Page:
“Do not go gentle into that good night” remains the gold standard for staunch adherence to the chain rhyming dictates of a villanelle, six stanzas rhyming A1bA2, abA1, abA2, abA1, abA2, abA1A2.3) John Goodby surmises that Thomas chose the fetters of a villanelle “[t]o constrain the emotion of impending bereavement and pity for his father’s suffering” (Thomas, Collected Poems 417), but that his villanelle was also “rooted in his own fear of death” (Goodby, The Poetry of Dylan Thomas 395). Brett C. Millier makes a related observation about Bishop’s “One Art”: “each version of the poem [in the drafts] distanced the pain a little more, depersonalized it, moved it away from the tawdry self-pity and confession that Bishop disliked in many of her contemporaries” (241). Jonathan Ellis maintains that Bishop mastered “disaster” in her villanelle “not by ignoring feeling, but by placing formal controls on it,” (23) and Lorrie Goldensohn argues along the same lines that in Bishop’s published work “the more volcanic emotions required containment within the vessel of form; overtly autobiographical feeling is poured into sestinas or villanelles, cooled into rhyme” (59).

“Containment,” with its associations of constraint, restraint, and control, has become a catchword for a period in American culture coterminous with the villanelle’s golden age, thanks in the first instance to Alan Nadel’s Containment Culture: American Narratives, Postmodernism, and the Atomic Age (1995), which evokes George F. Kennan’s Cold War advocacy of a “containment” foreign policy toward the Soviet Union.4) Golden age villanelles have their own “containment” policy and also ally themselves with the New Criticism’s approach to a poem as a well-wrought urn, thereby shunning the prominence that confessionalism gave to the poet’s ill-wrought psyche. [→ page 166] This restraint does not rule out guarded access to childhood trauma, a frequent concern of confessional poetry, which Merrill’s villanelle centers on, Bishop’s indirectly alludes to, and Roethke’s transcends, while Thomas’s keeps at bay a troubled emotional relationship with his father dating from childhood. His “Do not go gentle into that good night” generates much of its incantatory power by holding fast to its self-imposed fetters. All the rhymes are perfect rhymes; the refrain lines are repeated in their entirety word for word; and apart from some allowable substitutions in initial position and a pyrrhic foot, the iambic pentameter grid is religiously adhered to:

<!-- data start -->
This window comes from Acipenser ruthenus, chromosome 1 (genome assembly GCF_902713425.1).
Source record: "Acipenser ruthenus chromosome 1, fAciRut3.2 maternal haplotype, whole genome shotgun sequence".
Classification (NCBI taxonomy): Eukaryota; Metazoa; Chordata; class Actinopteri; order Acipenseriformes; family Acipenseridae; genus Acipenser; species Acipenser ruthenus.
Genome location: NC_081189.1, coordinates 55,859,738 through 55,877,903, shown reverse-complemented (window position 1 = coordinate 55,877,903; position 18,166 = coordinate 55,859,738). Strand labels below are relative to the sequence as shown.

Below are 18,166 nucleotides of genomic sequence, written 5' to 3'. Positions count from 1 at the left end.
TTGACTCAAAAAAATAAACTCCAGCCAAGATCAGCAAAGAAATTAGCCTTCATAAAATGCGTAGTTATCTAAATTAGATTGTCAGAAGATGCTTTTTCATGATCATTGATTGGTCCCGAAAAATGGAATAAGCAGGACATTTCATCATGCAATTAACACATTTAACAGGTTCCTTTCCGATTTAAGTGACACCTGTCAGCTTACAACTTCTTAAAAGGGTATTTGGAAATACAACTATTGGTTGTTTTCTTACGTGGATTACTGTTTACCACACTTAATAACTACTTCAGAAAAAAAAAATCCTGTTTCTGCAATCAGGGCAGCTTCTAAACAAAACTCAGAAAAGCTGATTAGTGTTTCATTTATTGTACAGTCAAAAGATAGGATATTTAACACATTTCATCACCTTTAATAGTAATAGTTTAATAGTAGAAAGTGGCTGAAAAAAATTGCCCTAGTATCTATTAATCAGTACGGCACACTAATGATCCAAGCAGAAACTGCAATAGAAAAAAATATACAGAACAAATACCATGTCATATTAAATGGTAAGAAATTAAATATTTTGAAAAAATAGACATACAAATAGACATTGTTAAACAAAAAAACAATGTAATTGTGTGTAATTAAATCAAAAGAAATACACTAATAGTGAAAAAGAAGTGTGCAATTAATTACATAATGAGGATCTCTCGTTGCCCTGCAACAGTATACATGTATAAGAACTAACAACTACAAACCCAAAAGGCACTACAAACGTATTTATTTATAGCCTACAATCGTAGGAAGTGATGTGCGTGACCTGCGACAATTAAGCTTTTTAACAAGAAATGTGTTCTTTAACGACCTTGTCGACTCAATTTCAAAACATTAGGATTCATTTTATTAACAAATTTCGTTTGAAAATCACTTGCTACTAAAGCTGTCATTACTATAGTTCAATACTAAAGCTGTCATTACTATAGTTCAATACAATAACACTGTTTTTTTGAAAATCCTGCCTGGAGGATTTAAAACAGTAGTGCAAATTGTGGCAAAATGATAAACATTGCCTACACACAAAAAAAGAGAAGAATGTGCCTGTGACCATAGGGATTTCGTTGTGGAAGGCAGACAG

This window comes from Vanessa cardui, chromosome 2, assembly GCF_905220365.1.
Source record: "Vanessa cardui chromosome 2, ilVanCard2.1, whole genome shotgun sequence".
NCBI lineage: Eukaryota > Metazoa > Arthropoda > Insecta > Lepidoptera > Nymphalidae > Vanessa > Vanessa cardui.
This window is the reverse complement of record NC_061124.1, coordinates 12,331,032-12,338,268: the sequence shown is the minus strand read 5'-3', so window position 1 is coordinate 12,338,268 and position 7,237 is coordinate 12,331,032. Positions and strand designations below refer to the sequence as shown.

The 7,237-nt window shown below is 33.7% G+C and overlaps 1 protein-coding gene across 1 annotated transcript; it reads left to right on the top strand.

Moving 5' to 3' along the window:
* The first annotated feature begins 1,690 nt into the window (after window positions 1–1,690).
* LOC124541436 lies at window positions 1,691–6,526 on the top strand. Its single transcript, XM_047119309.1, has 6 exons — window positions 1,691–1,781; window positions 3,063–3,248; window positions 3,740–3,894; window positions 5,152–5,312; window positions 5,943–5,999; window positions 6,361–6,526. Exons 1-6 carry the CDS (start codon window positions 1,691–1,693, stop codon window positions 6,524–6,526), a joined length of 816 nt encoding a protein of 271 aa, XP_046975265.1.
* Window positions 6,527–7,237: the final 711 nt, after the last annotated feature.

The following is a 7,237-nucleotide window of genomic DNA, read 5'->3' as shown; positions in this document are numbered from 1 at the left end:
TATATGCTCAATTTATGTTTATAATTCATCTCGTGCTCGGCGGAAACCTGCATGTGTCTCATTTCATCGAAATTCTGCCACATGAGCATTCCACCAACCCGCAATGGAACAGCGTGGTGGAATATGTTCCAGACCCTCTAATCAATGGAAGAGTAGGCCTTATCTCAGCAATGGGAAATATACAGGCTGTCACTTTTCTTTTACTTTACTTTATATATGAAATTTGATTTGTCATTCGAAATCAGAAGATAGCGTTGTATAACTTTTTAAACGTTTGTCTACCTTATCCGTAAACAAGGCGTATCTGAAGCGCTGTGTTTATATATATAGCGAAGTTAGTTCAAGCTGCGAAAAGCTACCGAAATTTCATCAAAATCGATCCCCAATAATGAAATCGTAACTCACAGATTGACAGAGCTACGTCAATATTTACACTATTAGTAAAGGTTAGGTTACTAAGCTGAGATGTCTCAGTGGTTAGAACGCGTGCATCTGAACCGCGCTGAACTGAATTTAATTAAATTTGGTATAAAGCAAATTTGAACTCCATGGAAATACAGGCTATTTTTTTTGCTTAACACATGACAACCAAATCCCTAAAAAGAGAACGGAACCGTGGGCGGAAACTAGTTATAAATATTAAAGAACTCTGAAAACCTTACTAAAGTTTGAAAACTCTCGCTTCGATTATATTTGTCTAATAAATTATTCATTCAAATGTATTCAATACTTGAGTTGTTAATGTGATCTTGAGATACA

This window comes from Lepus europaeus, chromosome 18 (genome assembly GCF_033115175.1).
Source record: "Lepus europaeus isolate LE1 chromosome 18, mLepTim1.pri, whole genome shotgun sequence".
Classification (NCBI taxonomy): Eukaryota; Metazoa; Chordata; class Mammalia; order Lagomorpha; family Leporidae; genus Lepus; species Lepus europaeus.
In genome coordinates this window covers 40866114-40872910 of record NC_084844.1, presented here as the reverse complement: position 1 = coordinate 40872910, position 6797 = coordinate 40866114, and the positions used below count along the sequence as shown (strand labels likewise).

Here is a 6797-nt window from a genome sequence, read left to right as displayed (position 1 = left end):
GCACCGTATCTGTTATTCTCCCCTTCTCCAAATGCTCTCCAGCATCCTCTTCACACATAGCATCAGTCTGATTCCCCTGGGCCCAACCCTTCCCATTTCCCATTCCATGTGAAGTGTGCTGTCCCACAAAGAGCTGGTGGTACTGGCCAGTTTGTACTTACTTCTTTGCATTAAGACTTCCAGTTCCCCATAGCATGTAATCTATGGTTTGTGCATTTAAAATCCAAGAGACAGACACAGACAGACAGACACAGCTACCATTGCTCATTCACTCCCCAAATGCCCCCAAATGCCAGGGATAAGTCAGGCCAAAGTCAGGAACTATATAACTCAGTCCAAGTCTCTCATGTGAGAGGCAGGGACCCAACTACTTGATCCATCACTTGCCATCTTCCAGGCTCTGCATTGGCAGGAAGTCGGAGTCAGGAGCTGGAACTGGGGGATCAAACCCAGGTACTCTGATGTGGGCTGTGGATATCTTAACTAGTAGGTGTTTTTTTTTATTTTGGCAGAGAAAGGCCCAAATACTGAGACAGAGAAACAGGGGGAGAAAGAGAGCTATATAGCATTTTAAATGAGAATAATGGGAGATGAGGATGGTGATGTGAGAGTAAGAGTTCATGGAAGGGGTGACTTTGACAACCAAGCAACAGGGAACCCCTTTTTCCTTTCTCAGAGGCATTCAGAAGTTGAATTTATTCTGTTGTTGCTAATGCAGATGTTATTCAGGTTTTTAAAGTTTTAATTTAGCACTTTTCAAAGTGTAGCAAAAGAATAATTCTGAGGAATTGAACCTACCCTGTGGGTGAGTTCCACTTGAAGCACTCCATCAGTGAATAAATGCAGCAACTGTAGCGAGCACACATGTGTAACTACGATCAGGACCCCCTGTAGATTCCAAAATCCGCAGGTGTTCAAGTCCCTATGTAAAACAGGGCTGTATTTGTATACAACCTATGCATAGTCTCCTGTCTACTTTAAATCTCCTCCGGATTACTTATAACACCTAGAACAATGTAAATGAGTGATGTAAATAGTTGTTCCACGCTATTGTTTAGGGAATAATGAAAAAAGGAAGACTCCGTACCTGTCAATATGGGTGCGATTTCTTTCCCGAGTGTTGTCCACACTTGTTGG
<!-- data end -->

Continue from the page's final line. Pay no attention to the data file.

Do not go gentle into that good night,
Old age should burn and rave at close of day; 
Rage, rage against the dying of the light.
A 1
b
A 2
Though wise men at their end know dark is right,
Because their words had forked no lightning they
Do not go gentle into that good night.
a
b
A 1
Good men, the last wave by, crying how bright
Their frail deeds might have danced in a green bay,
Rage, rage against the dying of the light.
a
b
A 2
Wild men who caught and sang the sun in flight,
And learn, too late, they grieved it on its way, 
Do not go gentle into that good night.
a
b
A 1
Grave men, near death, who see with blinding sight
Blind eyes could blaze like meteors and be gay,
Rage, rage against the dying of the light.
a
b
A 2
And you, my father, there on the sad height,
Curse, bless, me now with your fierce tears, I pray.
Do not go gentle into that good night.
Rage, rage against the dying of the light.